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Dual-camera smartphones will help bring augmented reality into the mainstream

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Smartphones boasting “dual cameras” are becoming more common, and news that they will feature on the just-announced iPhone 7 Plus indicates the arrival into the mainstream.

But while dual cameras may stem from efforts to improve picture quality, it has the potential to lead us down much more interesting paths: the real story may be that Apple is using dual cameras to position itself for the augmented reality world ushered in by the Pokemon Go phenomenon.

Augmented Reality, or AR, has for years been a solution in search of a problem.

In the last few months, Pokemon Go has been the app to take augmented reality into the mainstream after years in the wilderness, and with Apple’s Watch now able to run Pokemon Go directly, the company surely hopes it has found the answer. The new dual camera system in the iPhone 7 Plus may just be the platform on which to expand fully into AR.

Manufacturers present dual cameras as a means to help smartphone cameras behave more like a professional digital single lens reflex (DSLR) cameras – the digital derivatives of the camera design popular since the mid-20th century. The main reason for the rise in dual cameras is physical necessity. It’s not possible to attach a professional-grade zoom lens to a mobile phone – today’s smartphones are just too tiny.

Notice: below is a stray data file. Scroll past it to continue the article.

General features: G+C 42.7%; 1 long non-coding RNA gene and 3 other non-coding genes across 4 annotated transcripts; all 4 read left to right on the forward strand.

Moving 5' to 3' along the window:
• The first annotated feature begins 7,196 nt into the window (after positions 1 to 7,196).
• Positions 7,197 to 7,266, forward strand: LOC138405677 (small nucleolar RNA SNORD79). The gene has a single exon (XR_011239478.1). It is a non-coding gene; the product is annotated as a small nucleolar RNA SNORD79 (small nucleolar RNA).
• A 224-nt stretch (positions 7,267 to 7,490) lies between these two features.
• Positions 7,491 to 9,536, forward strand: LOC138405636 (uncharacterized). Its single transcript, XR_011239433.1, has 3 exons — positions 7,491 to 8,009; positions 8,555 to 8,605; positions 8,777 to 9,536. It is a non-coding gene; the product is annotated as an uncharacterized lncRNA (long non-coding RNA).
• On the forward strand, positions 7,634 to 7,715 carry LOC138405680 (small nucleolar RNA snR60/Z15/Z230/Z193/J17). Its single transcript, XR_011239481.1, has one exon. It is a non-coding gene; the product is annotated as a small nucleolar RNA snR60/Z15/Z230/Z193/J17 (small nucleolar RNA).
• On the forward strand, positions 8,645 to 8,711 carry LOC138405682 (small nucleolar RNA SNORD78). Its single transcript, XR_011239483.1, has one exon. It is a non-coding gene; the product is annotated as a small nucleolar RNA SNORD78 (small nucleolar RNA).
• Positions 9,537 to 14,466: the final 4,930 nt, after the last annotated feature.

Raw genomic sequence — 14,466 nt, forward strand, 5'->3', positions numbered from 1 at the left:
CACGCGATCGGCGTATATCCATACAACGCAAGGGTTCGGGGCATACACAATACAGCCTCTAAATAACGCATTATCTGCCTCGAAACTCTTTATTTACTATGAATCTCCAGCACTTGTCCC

Alternatively, creating camera zoom features in software quickly runs into limits of picture quality. But as lens hardware falls in cost, adding another physical camera is now feasible, with software switching between the two and interpolating images from both cameras.

Twin cameras at different focal lengths, for example one wide and one telephoto, offer several benefits. The telephoto lens can be used to compensate for the distortion common in wide angle lens by blending the flattening effect of a long lens.

Having two slightly different types of sensors gives better dynamic range, the range of light and dark in scenes within which a camera can capture detail. Greater dynamic range and information about the scene give sharper details and richer colour.

Relying on real optical lenses rather than software to zoom reduces the digital noise that makes images grainy. And given less noisy images with more image data, it’s possible to improve the quality of software zoom.

The twin 12 megapixel cameras on the rear of the iPhone 7 Plus are the result of a Apple’s canny purchase of camera module manufacturer Linx in 2015. Building on Linx’s technology, Apple has incorporated a wide angle 28mm lens and a telephoto 56mm lens into its phones.

The camera software uses either or both the dual cameras to provide the best quality images, while making this process transparent through the iOS touch interface that offers live movement between wide angle (1x), telephoto (2x), and software zoom now up to 10x.

Building stereoscopic scenes

As appealing as this may be, adding a second rear camera offers a much more interesting set of possibilities. Having two slightly different viewpoints means live images can be processed for depth information per pixel captured, so that images gain an extra dimension of depth data.

… read more of this article by Jeffrey Ferguson on Business Insider

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